Signature Workspace has been pioneering the use of innovative sensor technology since 2017. Continuous indoor air quality data is now collected from thousands of devices. The aggregated data is being used to understand the factors that affect the indoor air quality of our buildings. Our initial efforts have supported the development of policies and protocols for the collection, reporting, and use of this new type of data.
Considerations When Using Sensors
Sensor data is insufficient on its own. Sensor networks are not a way to improve the spaces of building owners or operators. They increase productivity and well-being by utilizing the right data in the right way. They need:
- Contextual Data, also known as “metadata”, Information on the building, population exposed, and measurement quality.
- Discernment The ability to interpret the data and determine how good a space actually is. Because sensors are more widely distributed and widespread than traditional measurements, the interpretation of these data requires new scientific knowledge. However, they are less reliable when we only consider one measurement point.
- The ability to act: The ability to connect data with building controls and to decision-making processes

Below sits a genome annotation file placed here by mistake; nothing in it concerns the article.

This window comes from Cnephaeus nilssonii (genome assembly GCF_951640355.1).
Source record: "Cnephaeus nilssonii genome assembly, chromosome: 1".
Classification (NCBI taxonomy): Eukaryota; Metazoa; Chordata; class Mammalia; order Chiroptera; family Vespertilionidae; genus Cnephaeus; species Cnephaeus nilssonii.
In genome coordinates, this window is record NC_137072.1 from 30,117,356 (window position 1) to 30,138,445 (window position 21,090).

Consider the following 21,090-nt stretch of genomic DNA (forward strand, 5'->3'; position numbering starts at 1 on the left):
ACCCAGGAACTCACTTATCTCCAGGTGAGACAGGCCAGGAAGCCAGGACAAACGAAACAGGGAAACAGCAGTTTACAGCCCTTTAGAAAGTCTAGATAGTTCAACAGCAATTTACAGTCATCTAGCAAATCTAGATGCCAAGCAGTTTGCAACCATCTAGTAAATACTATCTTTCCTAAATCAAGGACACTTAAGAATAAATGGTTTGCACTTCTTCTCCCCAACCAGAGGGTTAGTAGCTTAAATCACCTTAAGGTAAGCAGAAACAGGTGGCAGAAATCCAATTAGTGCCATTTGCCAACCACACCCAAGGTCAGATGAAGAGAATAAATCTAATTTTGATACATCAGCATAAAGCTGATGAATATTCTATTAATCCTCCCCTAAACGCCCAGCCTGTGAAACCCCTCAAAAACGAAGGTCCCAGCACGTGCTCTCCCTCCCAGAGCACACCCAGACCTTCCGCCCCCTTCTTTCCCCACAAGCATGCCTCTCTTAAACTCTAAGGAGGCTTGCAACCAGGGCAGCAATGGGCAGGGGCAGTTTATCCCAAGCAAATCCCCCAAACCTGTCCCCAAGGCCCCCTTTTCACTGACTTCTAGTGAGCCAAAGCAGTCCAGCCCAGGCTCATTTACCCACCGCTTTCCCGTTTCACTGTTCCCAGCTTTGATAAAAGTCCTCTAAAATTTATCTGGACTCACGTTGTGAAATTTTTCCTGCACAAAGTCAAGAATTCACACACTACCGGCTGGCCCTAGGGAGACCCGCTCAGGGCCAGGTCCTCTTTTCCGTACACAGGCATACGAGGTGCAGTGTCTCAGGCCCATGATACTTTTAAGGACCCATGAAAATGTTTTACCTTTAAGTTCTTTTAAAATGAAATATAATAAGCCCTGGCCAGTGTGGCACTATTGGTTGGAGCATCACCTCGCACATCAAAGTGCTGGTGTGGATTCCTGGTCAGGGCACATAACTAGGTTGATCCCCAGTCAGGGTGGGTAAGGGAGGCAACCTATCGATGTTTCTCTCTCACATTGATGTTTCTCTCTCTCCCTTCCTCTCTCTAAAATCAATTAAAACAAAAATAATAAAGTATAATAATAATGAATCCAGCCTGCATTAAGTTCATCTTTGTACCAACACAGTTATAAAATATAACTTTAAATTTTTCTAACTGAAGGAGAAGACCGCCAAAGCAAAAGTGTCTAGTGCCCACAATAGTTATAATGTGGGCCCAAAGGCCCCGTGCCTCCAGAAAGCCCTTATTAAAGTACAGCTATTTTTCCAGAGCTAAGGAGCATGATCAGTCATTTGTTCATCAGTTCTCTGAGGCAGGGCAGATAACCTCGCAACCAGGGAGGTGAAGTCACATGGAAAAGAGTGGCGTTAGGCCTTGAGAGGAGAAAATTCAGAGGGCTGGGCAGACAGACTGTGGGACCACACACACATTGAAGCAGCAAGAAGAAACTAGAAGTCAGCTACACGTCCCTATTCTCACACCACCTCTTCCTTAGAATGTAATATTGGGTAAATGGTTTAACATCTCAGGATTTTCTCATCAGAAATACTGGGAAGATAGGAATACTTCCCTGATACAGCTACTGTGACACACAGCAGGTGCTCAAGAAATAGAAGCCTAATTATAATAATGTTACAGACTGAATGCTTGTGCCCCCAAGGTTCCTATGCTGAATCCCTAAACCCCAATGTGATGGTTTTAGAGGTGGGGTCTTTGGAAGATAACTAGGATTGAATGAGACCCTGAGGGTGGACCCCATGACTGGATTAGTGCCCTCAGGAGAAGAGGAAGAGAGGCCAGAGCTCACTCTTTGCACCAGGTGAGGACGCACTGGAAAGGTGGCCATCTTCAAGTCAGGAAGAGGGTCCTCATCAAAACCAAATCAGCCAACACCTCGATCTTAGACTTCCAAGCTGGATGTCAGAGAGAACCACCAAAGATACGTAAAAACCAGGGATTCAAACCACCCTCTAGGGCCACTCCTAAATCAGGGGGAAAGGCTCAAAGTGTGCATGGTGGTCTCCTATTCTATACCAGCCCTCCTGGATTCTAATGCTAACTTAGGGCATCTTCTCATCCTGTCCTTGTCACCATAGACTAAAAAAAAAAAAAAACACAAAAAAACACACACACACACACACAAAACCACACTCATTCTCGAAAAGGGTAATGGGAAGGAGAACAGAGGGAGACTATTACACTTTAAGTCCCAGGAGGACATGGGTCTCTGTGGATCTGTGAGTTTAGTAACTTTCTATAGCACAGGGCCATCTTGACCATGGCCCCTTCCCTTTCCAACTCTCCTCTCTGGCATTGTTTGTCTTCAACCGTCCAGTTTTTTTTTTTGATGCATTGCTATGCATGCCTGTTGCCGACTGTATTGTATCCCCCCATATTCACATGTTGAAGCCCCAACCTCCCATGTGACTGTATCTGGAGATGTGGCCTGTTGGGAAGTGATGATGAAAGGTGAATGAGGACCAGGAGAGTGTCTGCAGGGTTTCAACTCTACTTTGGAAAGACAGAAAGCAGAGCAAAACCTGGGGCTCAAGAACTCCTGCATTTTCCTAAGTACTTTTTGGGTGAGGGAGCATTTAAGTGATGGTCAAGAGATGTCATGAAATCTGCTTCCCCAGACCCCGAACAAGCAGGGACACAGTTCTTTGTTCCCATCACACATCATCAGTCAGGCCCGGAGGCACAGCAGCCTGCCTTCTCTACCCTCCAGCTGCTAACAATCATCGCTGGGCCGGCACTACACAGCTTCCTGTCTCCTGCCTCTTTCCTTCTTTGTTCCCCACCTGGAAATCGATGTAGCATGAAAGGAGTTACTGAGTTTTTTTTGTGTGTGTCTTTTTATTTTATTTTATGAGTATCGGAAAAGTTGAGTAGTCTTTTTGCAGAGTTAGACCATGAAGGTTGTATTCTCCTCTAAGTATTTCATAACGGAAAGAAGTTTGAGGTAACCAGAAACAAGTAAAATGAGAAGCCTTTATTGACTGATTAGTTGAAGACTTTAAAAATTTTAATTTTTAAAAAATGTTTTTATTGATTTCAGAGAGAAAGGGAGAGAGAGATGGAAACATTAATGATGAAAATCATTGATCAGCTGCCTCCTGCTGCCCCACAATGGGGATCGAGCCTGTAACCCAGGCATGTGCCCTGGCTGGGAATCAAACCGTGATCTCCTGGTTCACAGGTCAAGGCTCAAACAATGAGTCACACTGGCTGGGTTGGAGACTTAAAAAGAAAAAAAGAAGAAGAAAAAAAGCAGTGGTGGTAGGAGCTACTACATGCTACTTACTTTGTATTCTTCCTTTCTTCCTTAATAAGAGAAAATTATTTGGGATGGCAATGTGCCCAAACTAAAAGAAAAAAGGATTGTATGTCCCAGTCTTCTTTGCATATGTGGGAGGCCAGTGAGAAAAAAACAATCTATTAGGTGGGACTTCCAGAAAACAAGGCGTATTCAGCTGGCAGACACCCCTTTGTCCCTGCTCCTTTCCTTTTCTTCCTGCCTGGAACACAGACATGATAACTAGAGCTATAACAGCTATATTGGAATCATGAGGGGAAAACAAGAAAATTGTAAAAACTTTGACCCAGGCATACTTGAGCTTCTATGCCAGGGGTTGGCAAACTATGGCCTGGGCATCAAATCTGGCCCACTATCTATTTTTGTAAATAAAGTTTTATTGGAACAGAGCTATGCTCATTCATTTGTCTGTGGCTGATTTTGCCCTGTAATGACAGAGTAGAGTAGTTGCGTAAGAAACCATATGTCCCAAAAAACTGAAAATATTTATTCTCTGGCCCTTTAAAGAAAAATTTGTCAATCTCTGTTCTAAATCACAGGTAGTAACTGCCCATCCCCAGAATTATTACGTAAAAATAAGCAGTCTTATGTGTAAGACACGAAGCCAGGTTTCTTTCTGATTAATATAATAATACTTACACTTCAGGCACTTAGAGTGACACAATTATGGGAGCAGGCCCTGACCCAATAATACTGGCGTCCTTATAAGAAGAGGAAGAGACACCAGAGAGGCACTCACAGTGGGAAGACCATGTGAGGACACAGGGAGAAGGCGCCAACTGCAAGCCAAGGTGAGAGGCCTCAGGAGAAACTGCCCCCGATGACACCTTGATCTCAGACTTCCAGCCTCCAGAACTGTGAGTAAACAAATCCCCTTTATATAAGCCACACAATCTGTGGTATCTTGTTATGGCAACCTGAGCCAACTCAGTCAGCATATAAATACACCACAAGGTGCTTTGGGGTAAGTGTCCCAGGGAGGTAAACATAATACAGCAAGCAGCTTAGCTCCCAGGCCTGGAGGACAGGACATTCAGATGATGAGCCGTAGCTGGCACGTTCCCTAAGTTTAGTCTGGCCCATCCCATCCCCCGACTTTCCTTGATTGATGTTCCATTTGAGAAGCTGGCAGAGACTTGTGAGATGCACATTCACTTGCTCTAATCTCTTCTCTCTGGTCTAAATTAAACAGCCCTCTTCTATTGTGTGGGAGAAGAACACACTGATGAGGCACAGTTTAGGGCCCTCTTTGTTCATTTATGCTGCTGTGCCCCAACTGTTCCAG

It’s not that building operators lack guidance and knowledge. They have too much. A standard RESET air has been established by the green building industry. It provides a solid foundation for the proper use of sensors in buildings. It is not so difficult as it seems that there are many guidelines and rubrics to measure and score indoor air quality. Companies are increasingly creating their own policies and programs, choosing the best elements to fit their needs.
It is early days for IAQ sensors to be used in commercial real estate. There are questions not only about their safety but also about their potential value and risk. How can industry professionals account for elements of air quality that are important for our well-being, but cannot be reliably or inexpensively measured? How can we ensure that we are able to make the necessary changes to our infrastructure in the future, with technology constantly improving? Signature Workspace looks forward to working together with other experts and early adopters of sensors to answer these hard questions. Together, we can implement indoor air quality data collection, response procedures, and spaces that are more beneficial for humans and the environment.
This post was written by Tara Kintz. Tara is a director at Signature Workspace. Signature Workspace, owned and operated by Cantor Fund Management, offers services and amenities such as private offices, flex space, co-working space, virtual offices, meeting/conference rooms, and more. Click here for more information.